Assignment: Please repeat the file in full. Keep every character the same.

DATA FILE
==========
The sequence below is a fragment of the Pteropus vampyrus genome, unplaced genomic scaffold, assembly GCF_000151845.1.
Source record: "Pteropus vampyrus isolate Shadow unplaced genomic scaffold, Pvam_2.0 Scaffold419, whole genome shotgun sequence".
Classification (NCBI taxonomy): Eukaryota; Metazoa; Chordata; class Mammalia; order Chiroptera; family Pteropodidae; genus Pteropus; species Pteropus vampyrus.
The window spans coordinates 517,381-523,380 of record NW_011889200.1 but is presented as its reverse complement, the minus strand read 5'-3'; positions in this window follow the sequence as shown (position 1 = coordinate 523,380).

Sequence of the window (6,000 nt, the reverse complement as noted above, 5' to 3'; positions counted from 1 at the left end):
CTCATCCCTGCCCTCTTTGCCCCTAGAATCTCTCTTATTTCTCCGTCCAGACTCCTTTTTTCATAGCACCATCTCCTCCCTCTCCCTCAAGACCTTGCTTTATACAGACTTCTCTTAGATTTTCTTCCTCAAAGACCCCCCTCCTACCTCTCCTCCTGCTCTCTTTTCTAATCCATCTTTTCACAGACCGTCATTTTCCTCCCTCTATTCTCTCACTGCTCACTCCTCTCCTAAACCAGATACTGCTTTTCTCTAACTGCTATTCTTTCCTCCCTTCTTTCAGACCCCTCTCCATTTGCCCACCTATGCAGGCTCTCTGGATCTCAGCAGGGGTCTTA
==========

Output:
The sequence below is a fragment of the Pteropus vampyrus genome, unplaced genomic scaffold, assembly GCF_000151845.1.
Source record: "Pteropus vampyrus isolate Shadow unplaced genomic scaffold, Pvam_2.0 Scaffold419, whole genome shotgun sequence".
Classification (NCBI taxonomy): Eukaryota; Metazoa; Chordata; class Mammalia; order Chiroptera; family Pteropodidae; genus Pteropus; species Pteropus vampyrus.
The window spans coordinates 517,381-523,380 of record NW_011889200.1 but is presented as its reverse complement, the minus strand read 5'-3'; positions in this window follow the sequence as shown (position 1 = coordinate 523,380).

Sequence of the window (6,000 nt, the reverse complement as noted above, 5' to 3'; positions counted from 1 at the left end):
CTCATCCCTGCCCTCTTTGCCCCTAGAATCTCTCTTATTTCTCCGTCCAGACTCCTTTTTTCATAGCACCATCTCCTCCCTCTCCCTCAAGACCTTGCTTTATACAGACTTCTCTTAGATTTTCTTCCTCAAAGACCCCCCTCCTACCTCTCCTCCTGCTCTCTTTTCTAATCCATCTTTTCACAGACCGTCATTTTCCTCCCTCTATTCTCTCACTGCTCACTCCTCTCCTAAACCAGATACTGCTTTTCTCTAACTGCTATTCTTTCCTCCCTTCTTTCAGACCCCTCTCCATTTGCCCACCTATGCAGGCTCTCTGGATCTCAGCAGGGGTCTTA